Venus – the hottest planet in the solar system – is harbouring life, according to new research.
It’s not little green men on Mars but the first-ever signs of extra-terrestrial life have been found after a gas produced by microbes was detected.
The ‘aliens’ are believed to be swirling about in clouds 35 miles above the world’s hellish inferno.
Phosphine – the stinkiest gas known to man – has been detected there. It’s given off by anaerobic microbes.
The bugs metabolise their food without the need for air or sunlight. They don’t need oxygen to live and grow – and are still found near hydrothermal vents on Earth.
Learning we are not alone would be the most amazing discovery in history. The British and US team say the evidence is compelling.
They have tried to come up with an alternative explanation for the existence of the volatile fumes – but can’t.
Lead author Professor Jane Greaves, of Cardiff University, said: ” When we got the first hints of phosphine in Venus’ spectrum, it was a shock.”
On Earth, phosphine is considered a conclusive sign of life. It can only be produced by organisms in oxygen-free environments or artificially in labs.
Venus is our closest neighbour – and its surface is scorching and inhospitable with temperatures hot enough to melt lead at 465 degrees celsius.
But hints of the tiny Venusians come from its atmosphere – where the climate can be remarkably temperate and Earth-like. Temperatures range from minus one to 93 degrees celsius.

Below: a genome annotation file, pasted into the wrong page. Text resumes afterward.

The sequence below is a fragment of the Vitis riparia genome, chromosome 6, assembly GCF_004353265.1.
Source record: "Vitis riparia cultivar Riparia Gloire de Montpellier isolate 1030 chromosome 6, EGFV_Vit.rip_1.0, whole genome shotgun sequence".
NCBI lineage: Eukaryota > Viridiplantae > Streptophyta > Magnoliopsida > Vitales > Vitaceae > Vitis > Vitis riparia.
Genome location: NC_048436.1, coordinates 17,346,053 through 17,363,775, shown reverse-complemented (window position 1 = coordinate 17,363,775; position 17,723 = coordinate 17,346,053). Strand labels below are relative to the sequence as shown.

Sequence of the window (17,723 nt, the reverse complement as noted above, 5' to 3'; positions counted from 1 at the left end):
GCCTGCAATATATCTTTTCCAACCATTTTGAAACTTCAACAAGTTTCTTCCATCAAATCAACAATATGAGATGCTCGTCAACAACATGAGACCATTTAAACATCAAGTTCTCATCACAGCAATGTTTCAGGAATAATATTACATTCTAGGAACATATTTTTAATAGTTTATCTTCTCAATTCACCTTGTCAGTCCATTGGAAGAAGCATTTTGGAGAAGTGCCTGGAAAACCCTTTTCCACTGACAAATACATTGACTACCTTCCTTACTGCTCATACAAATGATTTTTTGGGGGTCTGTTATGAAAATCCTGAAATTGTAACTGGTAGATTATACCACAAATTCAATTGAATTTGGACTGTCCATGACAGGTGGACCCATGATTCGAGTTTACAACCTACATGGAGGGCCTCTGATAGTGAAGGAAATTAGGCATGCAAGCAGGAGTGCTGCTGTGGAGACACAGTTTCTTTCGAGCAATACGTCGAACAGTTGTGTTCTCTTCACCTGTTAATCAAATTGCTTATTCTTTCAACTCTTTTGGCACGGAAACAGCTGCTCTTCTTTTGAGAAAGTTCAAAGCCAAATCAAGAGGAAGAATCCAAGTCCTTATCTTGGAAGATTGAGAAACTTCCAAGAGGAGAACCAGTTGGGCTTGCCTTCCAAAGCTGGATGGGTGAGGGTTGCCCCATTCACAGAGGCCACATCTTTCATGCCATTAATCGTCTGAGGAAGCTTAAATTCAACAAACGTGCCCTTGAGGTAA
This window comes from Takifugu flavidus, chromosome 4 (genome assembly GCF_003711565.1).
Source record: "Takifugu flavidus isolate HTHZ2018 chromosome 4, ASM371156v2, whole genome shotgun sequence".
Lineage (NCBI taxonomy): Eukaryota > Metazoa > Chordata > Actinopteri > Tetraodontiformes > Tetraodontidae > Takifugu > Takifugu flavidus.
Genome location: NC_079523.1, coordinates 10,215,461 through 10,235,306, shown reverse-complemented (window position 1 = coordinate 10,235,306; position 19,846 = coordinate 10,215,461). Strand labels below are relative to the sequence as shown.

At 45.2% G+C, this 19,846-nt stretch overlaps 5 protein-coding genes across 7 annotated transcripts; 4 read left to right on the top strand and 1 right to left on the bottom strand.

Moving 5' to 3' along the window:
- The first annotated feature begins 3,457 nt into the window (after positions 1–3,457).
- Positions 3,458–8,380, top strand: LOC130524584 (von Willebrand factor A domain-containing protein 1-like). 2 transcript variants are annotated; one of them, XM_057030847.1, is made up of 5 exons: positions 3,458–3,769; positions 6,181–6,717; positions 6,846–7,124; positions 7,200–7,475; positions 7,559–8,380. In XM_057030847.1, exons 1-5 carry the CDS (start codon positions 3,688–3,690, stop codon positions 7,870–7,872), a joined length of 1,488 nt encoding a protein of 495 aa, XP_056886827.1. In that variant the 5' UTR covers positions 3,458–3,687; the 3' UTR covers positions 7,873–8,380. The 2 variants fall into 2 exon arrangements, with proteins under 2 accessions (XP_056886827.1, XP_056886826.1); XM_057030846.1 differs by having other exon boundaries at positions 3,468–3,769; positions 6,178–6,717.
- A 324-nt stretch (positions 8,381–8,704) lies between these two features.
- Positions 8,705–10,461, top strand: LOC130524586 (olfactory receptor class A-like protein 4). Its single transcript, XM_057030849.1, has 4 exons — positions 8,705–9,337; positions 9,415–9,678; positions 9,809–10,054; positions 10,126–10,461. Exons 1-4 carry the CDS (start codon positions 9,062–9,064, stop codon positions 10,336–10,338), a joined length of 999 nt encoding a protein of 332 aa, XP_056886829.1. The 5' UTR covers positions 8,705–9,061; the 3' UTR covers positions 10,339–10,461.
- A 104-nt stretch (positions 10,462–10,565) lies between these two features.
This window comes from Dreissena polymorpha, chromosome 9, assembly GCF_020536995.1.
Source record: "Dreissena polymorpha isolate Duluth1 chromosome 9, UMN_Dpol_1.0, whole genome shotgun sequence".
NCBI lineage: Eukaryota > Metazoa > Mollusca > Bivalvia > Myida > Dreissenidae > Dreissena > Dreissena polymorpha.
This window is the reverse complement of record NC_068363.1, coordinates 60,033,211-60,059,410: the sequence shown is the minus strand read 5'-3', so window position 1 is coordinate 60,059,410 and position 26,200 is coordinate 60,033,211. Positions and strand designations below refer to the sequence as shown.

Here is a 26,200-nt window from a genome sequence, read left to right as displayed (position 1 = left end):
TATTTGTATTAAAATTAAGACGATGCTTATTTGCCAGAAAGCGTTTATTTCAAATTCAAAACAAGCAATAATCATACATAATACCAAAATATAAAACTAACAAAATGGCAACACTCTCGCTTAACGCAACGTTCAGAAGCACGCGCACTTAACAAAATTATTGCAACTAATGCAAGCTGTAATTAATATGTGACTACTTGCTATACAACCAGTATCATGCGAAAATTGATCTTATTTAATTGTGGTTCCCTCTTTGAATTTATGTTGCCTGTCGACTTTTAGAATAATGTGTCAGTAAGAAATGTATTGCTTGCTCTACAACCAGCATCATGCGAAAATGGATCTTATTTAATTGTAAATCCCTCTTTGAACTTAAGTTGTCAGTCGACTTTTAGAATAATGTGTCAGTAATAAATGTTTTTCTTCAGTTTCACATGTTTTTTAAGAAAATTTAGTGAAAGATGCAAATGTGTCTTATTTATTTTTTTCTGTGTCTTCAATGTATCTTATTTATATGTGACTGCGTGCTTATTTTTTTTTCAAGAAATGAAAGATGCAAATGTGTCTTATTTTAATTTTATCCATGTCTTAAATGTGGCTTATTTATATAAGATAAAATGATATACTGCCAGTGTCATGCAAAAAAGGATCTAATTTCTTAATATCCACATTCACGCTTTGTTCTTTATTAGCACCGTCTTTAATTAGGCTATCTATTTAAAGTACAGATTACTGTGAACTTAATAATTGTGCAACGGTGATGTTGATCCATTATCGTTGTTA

It’s in this zone phosphine was found – with microbes the only potential source Prof Greaves and colleagues have come up with.
They made the detection using the James Clerk Maxwell Telescope (JCMT) in Hawaii, and the Atacama Large Millimeter Array (ALMA) observatory in Chile.
Co-author Dr Clara Sousa-Silva, a molecular astrophysicist at MIT (Massachusetts Institute of Technology, said: “It’s very hard to prove a negative.
“Now, astronomers will think of all the ways to justify phosphine without life, and I welcome that.
“Please do, because we are at the end of our possibilities to show abiotic processes (not derived from living organisms) that can make phosphine.
“Finding phosphine on Venus was an unexpected bonus. The discovery raises many questions, such as how any organisms could survive.”
On Earth, some microbes can cope with five per cent of acid in their environment. But the clouds of Venus are almost entirely made of acid.
But the researchers considered and tested many methods where the gas might be produced without life – but came up empty-handed.
They included sources on the planet’s surface, small meteorites, lightning or chemical processes happening within the clouds.
Co-author Dr Janusz Petkowski, also from MIT, said: “This means either this is life, or it’s some sort of physical or chemical process that we do not expect to happen on rocky planets.
“We really went through all possible pathways that could produce phosphine on a rocky planet. If this is not life, then our understanding of rocky planets is severely lacking. That’s a pretty definitive statement to make.”
The study published in Nature Astronomy identified a spectral signature – the wavelengths of visible and infra-red light – that is unique to phosphine.
It estimated an abundance of 20 parts-per-billion of the gas in the upper deck of Venus’ clouds – around 33 to 39 miles above the surface.
Prof Greaves said: “In the end, we found both observatories had seen the same thing, faint absorption at the right wavelength to be phosphine gas, where the molecules are backlit by the warmer clouds below.”